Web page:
Network Connected Devices Auto-Setup (NcdAutoSetup) Service Defaults in Windows 10

Network Connected Devices Auto-Setup service monitors and installs qualified devices that connect to a qualified network. Stopping or disabling this service will prevent Windows from discovering and installing qualified network connected devices automatically. Users can still manually add network connected devices to a PC through the user interface.

Default Settings

Startup type: Manual
Display name:Network Connected Devices Auto-Setup
Service name:NcdAutoSetup
Service type:share
Error control:normal
Object:NT AUTHORITY\LocalService
Path:%SystemRoot%\System32\svchost.exe -k LocalServiceNoNetwork -p
Registry key:HKEY_LOCAL_MACHINE\SYSTEM\CurrentControlSet\Services\NcdAutoSetup
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Default Behavior

Network Connected Devices Auto-Setup is a Win32 service. In Windows 10 it is starting only if the user, an application or another service starts it. When the Network Connected Devices Auto-Setup service is started, it is running as NT AUTHORITY\LocalService in a shared process of svchost.exe along with other services. If Network Connected Devices Auto-Setup fails to start, the failure details are being recorded into Event Log. Then Windows 10 will start up and notify the user that the NcdAutoSetup service has failed to start due to the error.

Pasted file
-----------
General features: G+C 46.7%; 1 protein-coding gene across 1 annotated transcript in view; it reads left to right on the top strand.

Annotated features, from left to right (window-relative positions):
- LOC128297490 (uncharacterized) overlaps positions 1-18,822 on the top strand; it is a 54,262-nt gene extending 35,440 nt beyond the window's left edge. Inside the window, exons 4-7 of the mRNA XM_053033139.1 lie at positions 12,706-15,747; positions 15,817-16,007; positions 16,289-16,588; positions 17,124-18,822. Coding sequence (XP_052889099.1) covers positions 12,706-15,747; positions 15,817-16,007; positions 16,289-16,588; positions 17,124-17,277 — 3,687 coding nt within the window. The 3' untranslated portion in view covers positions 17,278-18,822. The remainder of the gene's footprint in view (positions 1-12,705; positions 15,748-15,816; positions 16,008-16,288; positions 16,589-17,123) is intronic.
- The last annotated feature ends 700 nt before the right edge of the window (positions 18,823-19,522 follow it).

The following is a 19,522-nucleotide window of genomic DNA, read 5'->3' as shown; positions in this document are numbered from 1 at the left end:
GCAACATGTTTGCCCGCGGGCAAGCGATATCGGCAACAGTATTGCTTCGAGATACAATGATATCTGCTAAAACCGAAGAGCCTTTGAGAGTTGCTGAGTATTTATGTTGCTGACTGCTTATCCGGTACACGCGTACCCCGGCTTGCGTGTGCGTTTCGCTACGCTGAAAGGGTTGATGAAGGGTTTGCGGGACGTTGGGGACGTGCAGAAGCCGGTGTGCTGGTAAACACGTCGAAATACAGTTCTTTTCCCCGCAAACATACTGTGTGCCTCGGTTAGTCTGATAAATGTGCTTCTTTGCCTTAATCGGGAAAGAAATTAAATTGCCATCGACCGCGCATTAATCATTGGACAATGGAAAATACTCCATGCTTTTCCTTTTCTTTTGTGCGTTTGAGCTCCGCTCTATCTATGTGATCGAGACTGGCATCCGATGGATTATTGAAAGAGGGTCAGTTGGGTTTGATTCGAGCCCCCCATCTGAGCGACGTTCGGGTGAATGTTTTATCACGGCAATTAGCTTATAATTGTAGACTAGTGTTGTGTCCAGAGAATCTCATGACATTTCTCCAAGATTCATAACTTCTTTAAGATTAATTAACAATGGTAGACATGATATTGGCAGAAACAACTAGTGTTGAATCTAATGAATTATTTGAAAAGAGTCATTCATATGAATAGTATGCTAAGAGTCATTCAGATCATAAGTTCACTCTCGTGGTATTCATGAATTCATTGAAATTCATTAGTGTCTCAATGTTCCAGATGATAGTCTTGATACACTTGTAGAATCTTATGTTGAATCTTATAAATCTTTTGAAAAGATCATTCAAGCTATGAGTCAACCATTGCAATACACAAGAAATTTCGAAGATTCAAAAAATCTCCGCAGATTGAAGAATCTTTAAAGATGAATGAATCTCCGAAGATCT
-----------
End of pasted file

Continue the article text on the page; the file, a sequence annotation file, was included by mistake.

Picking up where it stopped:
Network Connected Devices Auto-Setup cannot be started under any conditions, if the Network List Service is disabled.

Restore Default Startup Configuration of Network Connected Devices Auto-Setup

Before you begin doing this, make sure that all the services on which Network Connected Devices Auto-Setup depends are configured by default and function properly. See the list of dependencies above.

1. Run the Command Prompt as an administrator.

2. Copy the command below, paste it into the command window and press ENTER:

sc config NcdAutoSetup start= demand

3. Close the command window and restart the computer.

The NcdAutoSetup service is using the NcdAutoSetup.dll file that is located in the C:\Windows\System32 directory. If the file is removed or corrupted, read this article to restore its original version from Windows 10 installation media.